• EnviroAtlas
    EnviroAtlas provides interactive tools and resources for exploring the benefits people receive from nature or “ecosystem goods and services”. Ecosystem goods and services are critically important to human health and well-being, but they are often overlooked due to lack of information. Using EnviroAtlas, many types of users can access, view, and analyze diverse information to better understand the potential impacts of various decisions.
  • EPA Air Sensor Toolbox for Citizen Scientists
    EPA’s Air Sensor Toolbox for Citizen Scientists provides information and guidance on new low-cost compact technologies for measuring air quality. Citizens are interested in learning more about local air quality where they live, work and play. EPA’s Toolbox includes information about: Sampling methodologies; Calibration and validation approaches; Measurement methods options; Data interpretation guidelines; Education and outreach; and Low cost sensor performance information.
  • ExpoFIRST
    The Exposure Factors Interactive Resource for Scenarios Tool (ExpoFIRST) brings data from EPA’s Exposure Factors Handbook: 2011 Edition (EFH) to an interactive tool that maximizes flexibility and transparency for exposure assessors. ExpoFIRST represents a significant advance for regional, state, and local scientists in performing and documenting calculations for community and site-specific exposure assessments, including air pollution exposure assessments.
  • EXPOsure toolbox (ExpoBox)
    This is a toolbox created to assist individuals from within government, industry, academia, and the general public with assessing exposure, including exposure to air contaminants, fate and transport processes of air pollutants and their potential exposure concentrations. It is a compendium of exposure assessment tools that links to guidance documents, databases, models, reference materials, and other related resources.
  • Federal Reference & Federal Equivalency Methods
    EPA scientists develop and evaluate Federal Reference Methods and Federal Equivalency Methods for accurately and reliably measuring six primary air pollutants in outdoor air. These methods are used by states and other organizations to assess implementation actions needed to attain National Ambient Air Quality Standards.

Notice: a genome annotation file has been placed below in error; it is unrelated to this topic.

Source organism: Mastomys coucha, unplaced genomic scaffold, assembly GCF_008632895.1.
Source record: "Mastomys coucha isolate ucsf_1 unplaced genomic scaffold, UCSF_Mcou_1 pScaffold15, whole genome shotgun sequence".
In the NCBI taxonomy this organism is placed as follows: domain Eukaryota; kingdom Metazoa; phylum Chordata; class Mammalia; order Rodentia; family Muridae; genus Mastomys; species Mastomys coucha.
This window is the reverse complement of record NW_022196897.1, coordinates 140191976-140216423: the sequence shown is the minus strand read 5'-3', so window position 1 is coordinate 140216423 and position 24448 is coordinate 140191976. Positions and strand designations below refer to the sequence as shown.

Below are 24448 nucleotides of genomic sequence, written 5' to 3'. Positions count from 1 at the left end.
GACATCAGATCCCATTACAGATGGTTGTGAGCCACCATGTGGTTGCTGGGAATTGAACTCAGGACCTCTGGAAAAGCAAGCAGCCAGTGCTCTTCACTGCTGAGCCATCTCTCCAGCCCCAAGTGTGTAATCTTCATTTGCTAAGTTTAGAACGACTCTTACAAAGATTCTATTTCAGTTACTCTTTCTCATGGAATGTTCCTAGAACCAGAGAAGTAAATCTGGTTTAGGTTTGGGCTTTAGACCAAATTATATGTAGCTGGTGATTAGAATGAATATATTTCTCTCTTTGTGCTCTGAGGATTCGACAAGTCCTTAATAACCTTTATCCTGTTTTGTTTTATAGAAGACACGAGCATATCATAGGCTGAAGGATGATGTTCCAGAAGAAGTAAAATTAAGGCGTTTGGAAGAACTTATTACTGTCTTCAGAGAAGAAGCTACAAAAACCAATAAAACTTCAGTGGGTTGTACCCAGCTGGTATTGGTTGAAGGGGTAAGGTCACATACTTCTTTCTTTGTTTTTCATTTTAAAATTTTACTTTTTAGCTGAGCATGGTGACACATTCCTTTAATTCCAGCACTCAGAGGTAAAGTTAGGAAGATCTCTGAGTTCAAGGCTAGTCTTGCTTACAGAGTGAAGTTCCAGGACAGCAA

• Fertilizer Emission Scenario Tool for CMAQ (FEST-C)
    FEST-C facilitates the definition and simulation of new cropland farm management system scenarios or editing of existing scenarios to drive Environmental Policy Integrated Climate model (EPIC) simulations.  For the standard 12km continental Community Multi-Scale Air Quality model (CMAQ) domain, this amounts to about 250,000 simulations for the U.S. alone. It also produces gridded daily EPIC weather input files from existing hourly Meteorology-Chemistry Interface Processor (MCIP) files, transforms EPIC output files to CMAQ-ready input files and links directly to Visual Environment for Rich Data Interpretation (VERDI) for spatial visualization of input and output files. The December 2012 release will perform all these functions for any CMAQ grid scale or domain.
  • Instruction Guide and Macro Analysis Tool for Community-led Air Monitoring 
    EPA has developed two tools for evaluating the performance of low-cost sensors and interpreting the data they collect to help citizen scientists, communities, and professionals learn about local air quality.
  • Integrated Climate and Land use Scenarios (ICLUS)
    Climate change and land-use change are global drivers of environmental change. Impact assessments frequently show that interactions between climate and land-use changes can create serious challenges for aquatic ecosystems, water quality, and air quality. Population projections to 2100 were used to model the distribution of new housing across the landscape. In addition, housing density was used to estimate changes in impervious surface cover.  A final report, datasets, the ICLUS+ Web Viewer and ArcGIS tools are available.
  • Indoor Semi-Volatile Organic Compound (i-SVOC)
    i-SVOC Version 1.0 is a general-purpose software application for dynamic modeling of the emission, transport, sorption, and distribution of semi-volatile organic compounds (SVOCs) in indoor environments. i-SVOC supports a variety of uses, including exposure assessment and the evaluation of mitigation options. SVOCs are a diverse group of organic chemicals that can be found in: Many are also present in indoor air, where they tend to bind to interior surfaces and particulate matter (dust).

    • Pesticides;
    • Ingredients in cleaning agents and personal care products;
    • Additives to vinyl flooring, furniture, clothing, cookware, food packaging, and electronics.
  • Municipal Solid Waste Decision Support Tool (MSW DST)EXIT
    This tool is designed to aid solid waste planners in evaluating the cost and environmental aspects of integrated municipal solid waste management strategies. The tool is the result of collaboration between EPA and RTI International and its partners.
  • Optical Noise-Reduction Averaging (ONA) Program Improves Black Carbon Particle Measurements Using Aethalometers
    ONA is a program that reduces noise in real-time black carbon data obtained using Aethalometers. Aethalometers optically measure the concentration of light absorbing or “black” particles that accumulate on a filter as air flows through it. These particles are produced by incomplete fossil fuel, biofuel and biomass combustion. Under polluted conditions, they appear as smoke or haze.
  • RETIGO tool